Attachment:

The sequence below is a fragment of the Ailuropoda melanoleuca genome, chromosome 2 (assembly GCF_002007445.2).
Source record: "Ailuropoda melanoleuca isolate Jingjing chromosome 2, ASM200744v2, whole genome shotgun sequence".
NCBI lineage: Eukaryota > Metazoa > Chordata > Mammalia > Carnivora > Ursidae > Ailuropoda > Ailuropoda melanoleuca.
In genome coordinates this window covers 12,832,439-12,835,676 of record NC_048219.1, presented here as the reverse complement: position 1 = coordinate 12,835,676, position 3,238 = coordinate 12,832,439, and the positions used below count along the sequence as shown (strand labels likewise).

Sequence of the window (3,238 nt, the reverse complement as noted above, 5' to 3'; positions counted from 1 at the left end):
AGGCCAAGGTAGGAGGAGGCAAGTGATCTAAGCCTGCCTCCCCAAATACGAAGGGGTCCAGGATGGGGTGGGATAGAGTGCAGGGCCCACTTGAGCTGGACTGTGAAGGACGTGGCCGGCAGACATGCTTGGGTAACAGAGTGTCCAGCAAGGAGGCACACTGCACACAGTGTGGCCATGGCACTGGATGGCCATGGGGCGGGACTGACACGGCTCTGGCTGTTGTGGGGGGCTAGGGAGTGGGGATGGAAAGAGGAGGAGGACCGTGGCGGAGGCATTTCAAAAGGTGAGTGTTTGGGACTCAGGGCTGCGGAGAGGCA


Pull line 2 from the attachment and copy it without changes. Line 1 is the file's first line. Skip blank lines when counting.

Source record: "Ailuropoda melanoleuca isolate Jingjing chromosome 2, ASM200744v2, whole genome shotgun sequence".